In a news release following the Club Q shooting, the El Paso County Sheriff’s Office said it did not seek an extreme risk protection order against Aldrich following the dismissal of that prior case because he was no longer a threat “in the near future” as the red flag law requires.

Watching the body camera footage, Farrell, a professor with the University of Denver’s Sturm College of Law, said he believes local authorities may have had options to charge Aldrich with other crimes that did not require the cooperation of family members, including failure to obey a lawful order. Other charges may have allowed prosecutors to keep Aldrich from possessing weapons for a longer period of time. However, once the 2021 case was dismissed, Aldrich had the legal right to buy guns again.

“They always have discretion as to whether or not to charge someone with an offense and the obstruction charge is much less serious than the sort of bomb threat, etcetera, that was the focus from the beginning,” Farrell said. “It strikes me as surprising given the general willingness (of prosecutors) to charge everything they possibly can charge.”

The bigger concern was the officials’ decision not to invoke the red flag law. Farrell noted that the judge who dismissed Aldrich’s prior case had major concerns about the risk Aldrich presented to public safety.

The El Paso County commissioners declared the county a “Second Amendment Preservation County” in the wake of the red flag law and the sheriff’s office maintained a policy not to use it except in “exigent circumstances.”

“I worry that the politics of guns and the Second Amendment was sort of high in the thinking or the decision-making process or what have you of the people making these decisions rather than doing everything they could to prevent something from happening,” Farrell said.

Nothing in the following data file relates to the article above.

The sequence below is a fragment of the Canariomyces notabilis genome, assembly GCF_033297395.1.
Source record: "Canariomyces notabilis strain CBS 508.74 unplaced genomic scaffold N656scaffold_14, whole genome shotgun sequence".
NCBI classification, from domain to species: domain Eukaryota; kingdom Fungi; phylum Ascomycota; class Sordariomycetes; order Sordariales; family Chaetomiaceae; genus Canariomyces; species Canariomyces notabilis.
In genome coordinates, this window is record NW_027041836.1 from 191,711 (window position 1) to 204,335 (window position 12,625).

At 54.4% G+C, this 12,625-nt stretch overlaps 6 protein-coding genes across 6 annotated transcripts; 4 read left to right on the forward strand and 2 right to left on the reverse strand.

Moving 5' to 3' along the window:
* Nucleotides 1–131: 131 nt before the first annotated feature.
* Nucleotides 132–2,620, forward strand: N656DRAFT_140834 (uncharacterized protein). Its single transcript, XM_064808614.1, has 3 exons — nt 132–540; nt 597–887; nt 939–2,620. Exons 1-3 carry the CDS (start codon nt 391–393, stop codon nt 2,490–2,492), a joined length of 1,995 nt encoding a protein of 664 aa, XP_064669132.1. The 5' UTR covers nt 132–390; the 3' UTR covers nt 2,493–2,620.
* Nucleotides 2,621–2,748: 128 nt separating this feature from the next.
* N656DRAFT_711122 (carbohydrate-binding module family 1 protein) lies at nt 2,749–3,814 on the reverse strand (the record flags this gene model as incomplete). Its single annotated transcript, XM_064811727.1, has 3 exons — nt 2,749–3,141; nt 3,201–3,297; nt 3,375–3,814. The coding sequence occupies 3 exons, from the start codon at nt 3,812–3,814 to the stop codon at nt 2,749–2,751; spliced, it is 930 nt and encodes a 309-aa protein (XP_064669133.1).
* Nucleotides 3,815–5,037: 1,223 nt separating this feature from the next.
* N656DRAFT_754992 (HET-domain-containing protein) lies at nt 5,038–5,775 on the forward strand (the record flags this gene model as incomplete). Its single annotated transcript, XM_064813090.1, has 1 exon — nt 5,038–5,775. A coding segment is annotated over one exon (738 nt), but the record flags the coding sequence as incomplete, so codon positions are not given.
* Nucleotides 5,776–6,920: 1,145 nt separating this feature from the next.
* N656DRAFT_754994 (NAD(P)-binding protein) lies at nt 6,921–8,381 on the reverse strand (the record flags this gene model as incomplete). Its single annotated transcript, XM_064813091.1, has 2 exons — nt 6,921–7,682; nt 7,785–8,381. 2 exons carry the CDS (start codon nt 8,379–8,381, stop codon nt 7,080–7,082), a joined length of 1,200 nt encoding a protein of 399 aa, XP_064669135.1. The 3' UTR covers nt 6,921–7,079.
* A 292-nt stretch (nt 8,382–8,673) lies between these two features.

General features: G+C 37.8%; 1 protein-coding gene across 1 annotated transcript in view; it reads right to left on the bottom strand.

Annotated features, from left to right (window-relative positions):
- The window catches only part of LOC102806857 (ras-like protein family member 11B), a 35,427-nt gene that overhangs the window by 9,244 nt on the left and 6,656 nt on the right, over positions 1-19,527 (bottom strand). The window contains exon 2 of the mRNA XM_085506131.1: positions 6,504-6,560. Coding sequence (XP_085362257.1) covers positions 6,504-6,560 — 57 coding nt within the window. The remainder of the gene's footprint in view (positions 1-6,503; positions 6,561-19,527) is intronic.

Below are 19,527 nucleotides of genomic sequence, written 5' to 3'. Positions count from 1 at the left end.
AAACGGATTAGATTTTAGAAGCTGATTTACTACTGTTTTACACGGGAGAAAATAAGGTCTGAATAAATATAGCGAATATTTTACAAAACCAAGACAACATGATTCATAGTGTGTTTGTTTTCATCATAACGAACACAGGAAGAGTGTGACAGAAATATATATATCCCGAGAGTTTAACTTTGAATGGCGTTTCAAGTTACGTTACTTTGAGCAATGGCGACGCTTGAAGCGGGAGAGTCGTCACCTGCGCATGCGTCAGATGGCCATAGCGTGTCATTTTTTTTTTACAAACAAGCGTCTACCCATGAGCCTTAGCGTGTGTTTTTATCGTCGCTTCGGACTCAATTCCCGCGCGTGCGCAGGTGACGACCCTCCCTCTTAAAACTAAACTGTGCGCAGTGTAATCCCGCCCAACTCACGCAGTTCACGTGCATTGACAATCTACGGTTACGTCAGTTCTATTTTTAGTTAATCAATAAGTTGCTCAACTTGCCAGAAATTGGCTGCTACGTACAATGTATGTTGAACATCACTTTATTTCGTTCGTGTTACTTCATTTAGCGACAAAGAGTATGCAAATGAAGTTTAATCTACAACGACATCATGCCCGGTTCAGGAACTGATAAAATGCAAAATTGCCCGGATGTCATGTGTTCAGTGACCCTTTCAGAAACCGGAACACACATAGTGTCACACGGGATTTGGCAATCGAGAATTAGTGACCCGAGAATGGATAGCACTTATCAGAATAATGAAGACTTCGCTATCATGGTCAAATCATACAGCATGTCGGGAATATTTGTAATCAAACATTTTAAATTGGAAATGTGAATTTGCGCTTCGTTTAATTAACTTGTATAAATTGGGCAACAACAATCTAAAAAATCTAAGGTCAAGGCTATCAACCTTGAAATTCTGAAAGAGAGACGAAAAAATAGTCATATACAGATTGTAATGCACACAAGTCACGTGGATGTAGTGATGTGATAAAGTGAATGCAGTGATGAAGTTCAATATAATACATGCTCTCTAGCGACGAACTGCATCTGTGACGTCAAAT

In June, a group of survivors and family members of victims of the Club Q shooting alerted El Paso County of their plans to sue the county. In court documents, they claim the shooting could have been prevented if not for a blanket refusal to seek a red flag order.

Dr. Chris Knoepke is a gun safety researcher with the University of Colorado’s Firearm Injury Prevention Initiative. He and his colleagues’ work includes gathering details from every extreme risk protection order application filed in Colorado dating back to 2020, including those that were not granted.

So far, the average number of applications per year is roughly 120, Knoepke said. While not every case of gun violence rises to the level of a bomb threat and alleged kidnapping like Aldrich’s 2021 standoff (many more involve domestic violence or suicide), Knoepke is confident the number of instances of people who present a risk to themselves or others in the state is much higher than that number of filings shows.

“I think, on the whole, it’s fair to say (extreme risk protection orders) are not catching every single circumstance for which they were designed,” Knoepke said. “If you are an eligible petitioner and you’re concerned about anybody, this is still a tool that is available to you irrespective of where you live in the state.”